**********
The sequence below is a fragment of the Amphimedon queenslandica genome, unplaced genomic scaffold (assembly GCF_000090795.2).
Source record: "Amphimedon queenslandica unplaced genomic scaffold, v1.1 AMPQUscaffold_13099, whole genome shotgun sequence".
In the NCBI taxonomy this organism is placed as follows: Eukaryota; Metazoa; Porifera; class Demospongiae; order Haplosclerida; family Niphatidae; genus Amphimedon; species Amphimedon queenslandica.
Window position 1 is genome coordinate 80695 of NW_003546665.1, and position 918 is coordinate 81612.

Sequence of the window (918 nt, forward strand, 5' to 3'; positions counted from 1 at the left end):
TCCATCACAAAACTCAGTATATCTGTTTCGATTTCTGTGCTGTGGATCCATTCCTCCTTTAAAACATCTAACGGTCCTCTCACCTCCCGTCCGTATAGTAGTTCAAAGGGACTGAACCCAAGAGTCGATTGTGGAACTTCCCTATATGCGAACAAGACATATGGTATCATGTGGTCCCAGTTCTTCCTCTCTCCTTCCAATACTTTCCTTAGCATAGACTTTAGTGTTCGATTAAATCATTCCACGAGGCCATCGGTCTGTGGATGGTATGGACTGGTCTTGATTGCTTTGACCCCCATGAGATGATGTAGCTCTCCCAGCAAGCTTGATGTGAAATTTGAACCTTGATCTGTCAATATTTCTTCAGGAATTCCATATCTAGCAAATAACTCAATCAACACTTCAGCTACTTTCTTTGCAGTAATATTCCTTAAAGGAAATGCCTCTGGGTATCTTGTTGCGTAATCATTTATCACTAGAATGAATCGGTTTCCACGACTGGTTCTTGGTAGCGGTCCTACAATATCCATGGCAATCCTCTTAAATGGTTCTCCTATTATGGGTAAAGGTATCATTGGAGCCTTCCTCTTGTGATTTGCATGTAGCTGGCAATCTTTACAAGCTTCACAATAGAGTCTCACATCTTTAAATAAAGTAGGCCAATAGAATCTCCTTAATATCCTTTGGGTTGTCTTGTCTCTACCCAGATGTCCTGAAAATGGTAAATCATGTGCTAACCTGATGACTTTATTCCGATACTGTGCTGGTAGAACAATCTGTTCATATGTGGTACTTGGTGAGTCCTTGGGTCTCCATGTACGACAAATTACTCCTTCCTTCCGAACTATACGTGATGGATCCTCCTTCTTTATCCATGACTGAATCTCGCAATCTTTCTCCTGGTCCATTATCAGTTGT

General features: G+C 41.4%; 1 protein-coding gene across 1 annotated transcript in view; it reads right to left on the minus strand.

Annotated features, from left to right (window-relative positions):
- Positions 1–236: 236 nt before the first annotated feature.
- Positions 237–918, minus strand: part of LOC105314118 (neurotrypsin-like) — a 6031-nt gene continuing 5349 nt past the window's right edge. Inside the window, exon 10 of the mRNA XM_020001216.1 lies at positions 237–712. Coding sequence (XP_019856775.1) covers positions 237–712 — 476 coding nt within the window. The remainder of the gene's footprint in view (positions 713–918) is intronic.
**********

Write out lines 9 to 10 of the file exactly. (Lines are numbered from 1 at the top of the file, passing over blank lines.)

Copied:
- Positions 1–236: 236 nt before the first annotated feature.
- Positions 237–918, minus strand: part of LOC105314118 (neurotrypsin-like) — a 6031-nt gene continuing 5349 nt past the window's right edge. Inside the window, exon 10 of the mRNA XM_020001216.1 lies at positions 237–712. Coding sequence (XP_019856775.1) covers positions 237–712 — 476 coding nt within the window. The remainder of the gene's footprint in view (positions 713–918) is intronic.